A Belarusian Nobel Prize laureate has stirred controversy in Poland by saying that many Poles, including priests, participated in the persecution of Jews during the Holocaust.
- Nobel Laureate Tells Dark Story in Tel Aviv
- Polish Government Offers to Take Over, Upgrade, and Maintain Treblinka Memorial and Museum
- Leading Polish Lawmaker Honors Victims of 1941 Synagogue Burning
Svetlana Alexievich, who was awarded the 2015 Nobel Prize in Literature, made the accusation last month during a visit to New York, the news website WPolityce reported earlier this week.
“You know what the Poles did with the Jews,” Alexievich was quoted as saying on June 12 at the Brooklyn Central Library during a meeting with readers. “Poles were worst of all in how they treated the Jews. Priests directly called for killing Jews in their sermons.”
The statement touched a nerve in Poland, where the government is engaged in a campaign that seeks to counter claims of Holocaust-era complicity by Poles and highlight efforts to save Jews.
Poland’s right-wing government is advancing legislation that would criminalize the use of the term “Polish death camps.” In February, Poland’s deputy justice minister, Patryk Jaki, told reporters in Warsaw: “Stop attributing to Poland the role of Holocaust author.”
Polish citizens are said to be responsible for the direct killing at least 1,500 people in pogroms that took place directly after the Holocaust. Thousands more died at the hands of Poles during the Holocaust and because of Poles who betrayed them to the Germans, according to Michael Schudrich, the chief rabbi of Poland. Three million non-Jewish Poles were murdered by the German occupiers.
Jan Gross, a well-known Poland-born historian from Princeton University, is currently the subject of a criminal investigation in Poland for saying that more Jews died at the hands of Poles during World War II than at the hands of Germans. He is suspected of violating a law against “insulting the Polish nation.”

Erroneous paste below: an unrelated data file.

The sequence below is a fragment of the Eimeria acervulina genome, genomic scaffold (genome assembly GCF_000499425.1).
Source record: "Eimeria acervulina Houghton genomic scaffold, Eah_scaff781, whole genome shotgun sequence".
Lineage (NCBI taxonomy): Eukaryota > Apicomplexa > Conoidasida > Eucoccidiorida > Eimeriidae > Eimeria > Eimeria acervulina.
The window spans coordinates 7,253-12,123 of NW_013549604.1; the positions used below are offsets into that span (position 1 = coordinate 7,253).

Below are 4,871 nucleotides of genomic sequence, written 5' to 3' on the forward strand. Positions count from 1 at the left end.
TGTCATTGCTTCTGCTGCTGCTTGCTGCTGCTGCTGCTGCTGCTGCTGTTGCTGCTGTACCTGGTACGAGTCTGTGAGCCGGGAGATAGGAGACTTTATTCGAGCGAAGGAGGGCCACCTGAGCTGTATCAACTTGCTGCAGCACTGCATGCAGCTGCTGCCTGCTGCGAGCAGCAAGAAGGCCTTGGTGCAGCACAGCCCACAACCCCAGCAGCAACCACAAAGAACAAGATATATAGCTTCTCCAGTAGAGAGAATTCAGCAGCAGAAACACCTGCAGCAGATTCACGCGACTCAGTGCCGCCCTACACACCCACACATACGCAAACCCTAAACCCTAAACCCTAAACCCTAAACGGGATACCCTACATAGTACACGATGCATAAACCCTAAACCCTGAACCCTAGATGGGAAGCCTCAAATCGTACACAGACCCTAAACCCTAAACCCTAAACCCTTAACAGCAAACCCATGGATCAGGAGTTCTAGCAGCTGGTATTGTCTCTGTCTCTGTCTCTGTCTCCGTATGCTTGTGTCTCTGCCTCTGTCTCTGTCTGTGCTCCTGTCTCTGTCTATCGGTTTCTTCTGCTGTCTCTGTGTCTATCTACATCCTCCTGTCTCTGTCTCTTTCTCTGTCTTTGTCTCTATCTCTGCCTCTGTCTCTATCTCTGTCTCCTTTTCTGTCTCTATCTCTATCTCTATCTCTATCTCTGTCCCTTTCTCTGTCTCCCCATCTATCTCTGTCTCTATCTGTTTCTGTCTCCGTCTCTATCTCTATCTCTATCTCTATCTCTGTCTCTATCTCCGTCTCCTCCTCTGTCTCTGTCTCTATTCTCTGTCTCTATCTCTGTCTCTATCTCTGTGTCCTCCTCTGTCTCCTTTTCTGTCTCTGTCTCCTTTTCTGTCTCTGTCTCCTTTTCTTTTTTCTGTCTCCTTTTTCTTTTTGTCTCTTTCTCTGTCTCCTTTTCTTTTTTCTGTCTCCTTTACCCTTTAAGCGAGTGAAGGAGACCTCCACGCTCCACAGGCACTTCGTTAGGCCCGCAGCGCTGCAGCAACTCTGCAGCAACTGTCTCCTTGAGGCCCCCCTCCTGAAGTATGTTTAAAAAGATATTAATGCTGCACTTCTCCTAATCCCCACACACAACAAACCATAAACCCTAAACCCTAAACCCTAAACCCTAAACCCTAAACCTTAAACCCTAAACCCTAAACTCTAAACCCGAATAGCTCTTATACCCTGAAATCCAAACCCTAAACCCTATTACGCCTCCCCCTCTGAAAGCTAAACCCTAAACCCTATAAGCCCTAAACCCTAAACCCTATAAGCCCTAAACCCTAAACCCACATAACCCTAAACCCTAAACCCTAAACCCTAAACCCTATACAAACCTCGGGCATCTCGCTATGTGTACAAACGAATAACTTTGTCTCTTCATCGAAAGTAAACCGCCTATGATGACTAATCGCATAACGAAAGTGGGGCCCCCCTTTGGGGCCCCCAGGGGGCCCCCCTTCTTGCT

In absolute numbers, Poland has the highest amount of any nation of Righteous Among the Nations, non-Jews who have been recognized by Israel for risking their lives to save Jews from the Holocaust. Poland has 6,620 righteous gentiles, followed by the Netherlands’ 5,516.
Relatively seen, however, Poland would have had nearly 120,000 righteous gentiles if it had the Netherlands’ ratio of saviors per Jews in 1940.
The government-operated Auschwitz-Birkenau Memorial and Museum opposes even mentioning that the former death camp is in Poland, urging journalists to change the geographical characterization to “German-occupied” territory.
Maciej wirski, founder of the Polish League Against Defamation – a nongovernmental body devoted to “prevent the vilification of the Polish People,” as it is described on its website — wrote Alexievich an angry letter challenging her assertions.
It is regrettable, he wrote, that some people “propagate a false thesis about ‘terrible Polish anti-Semitism’ for their own career, applause, and then stupidly think that they are brave and progressive.”
No priests in Poland called for the murder of the Jews, he added in the open letter.
“It is simply a lie. What is this based on? Can you name one Polish priest who called for murder, and where?” Swirski asked. “You are repeating unproven lies, and this is not befitting a documentarist of your class.”
Alexievich wrote extensively about the reality of life for people affected by the Chernobyl disaster in Ukraine.